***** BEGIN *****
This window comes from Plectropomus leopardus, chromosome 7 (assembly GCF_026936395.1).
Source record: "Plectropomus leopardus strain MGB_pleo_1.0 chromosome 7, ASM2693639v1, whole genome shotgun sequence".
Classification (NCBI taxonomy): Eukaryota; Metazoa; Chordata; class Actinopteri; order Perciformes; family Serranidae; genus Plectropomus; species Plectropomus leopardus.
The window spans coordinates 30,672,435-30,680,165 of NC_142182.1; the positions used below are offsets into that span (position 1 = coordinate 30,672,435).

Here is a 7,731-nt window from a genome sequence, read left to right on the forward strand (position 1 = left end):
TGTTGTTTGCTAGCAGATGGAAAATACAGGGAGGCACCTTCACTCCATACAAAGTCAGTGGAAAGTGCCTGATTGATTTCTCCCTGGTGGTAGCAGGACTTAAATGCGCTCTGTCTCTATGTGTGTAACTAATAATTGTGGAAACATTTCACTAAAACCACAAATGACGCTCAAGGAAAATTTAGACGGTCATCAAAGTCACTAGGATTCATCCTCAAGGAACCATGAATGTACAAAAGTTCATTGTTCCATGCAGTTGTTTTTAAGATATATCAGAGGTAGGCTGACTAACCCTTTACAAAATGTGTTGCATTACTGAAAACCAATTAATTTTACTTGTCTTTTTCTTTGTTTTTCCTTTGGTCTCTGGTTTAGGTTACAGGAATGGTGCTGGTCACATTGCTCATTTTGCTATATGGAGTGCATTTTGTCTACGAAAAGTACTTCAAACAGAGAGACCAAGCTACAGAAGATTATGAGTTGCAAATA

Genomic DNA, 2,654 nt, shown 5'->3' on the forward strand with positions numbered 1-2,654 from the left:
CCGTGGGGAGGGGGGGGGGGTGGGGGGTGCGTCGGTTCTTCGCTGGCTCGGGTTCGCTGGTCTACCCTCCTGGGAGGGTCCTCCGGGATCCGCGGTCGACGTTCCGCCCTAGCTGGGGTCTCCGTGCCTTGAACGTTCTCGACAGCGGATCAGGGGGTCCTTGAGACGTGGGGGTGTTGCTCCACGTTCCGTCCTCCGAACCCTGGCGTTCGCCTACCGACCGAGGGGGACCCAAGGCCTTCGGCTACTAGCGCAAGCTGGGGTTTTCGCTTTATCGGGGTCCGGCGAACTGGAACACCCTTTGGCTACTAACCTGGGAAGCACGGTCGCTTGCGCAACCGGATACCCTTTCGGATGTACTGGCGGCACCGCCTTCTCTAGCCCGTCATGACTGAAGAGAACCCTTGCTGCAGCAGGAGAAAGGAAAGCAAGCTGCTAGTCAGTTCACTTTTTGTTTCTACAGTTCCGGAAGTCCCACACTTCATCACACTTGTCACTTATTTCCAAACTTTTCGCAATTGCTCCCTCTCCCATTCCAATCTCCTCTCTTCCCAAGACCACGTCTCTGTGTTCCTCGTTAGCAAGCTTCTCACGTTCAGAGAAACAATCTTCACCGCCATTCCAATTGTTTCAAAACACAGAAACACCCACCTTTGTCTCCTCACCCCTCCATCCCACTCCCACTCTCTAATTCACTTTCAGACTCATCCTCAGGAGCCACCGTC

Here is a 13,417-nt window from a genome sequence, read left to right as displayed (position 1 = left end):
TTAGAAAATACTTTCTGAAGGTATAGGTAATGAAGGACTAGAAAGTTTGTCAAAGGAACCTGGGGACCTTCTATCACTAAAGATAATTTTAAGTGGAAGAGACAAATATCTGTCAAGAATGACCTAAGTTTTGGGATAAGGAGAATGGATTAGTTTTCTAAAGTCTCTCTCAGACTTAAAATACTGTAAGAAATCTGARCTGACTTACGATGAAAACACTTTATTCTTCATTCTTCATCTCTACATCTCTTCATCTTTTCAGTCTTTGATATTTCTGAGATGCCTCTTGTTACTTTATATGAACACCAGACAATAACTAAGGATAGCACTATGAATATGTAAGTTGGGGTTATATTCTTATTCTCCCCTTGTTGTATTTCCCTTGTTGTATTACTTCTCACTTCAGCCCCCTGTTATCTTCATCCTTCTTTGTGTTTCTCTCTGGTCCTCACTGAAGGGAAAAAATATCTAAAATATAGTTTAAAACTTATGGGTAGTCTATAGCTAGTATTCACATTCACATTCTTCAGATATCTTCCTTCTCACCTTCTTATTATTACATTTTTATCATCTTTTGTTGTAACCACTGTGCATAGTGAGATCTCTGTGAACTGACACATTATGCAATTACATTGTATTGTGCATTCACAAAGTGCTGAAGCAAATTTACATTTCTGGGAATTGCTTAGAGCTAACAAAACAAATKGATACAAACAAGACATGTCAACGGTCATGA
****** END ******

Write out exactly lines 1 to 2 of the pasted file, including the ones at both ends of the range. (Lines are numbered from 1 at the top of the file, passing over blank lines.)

This window comes from Plectropomus leopardus, chromosome 7 (assembly GCF_026936395.1).
Source record: "Plectropomus leopardus strain MGB_pleo_1.0 chromosome 7, ASM2693639v1, whole genome shotgun sequence".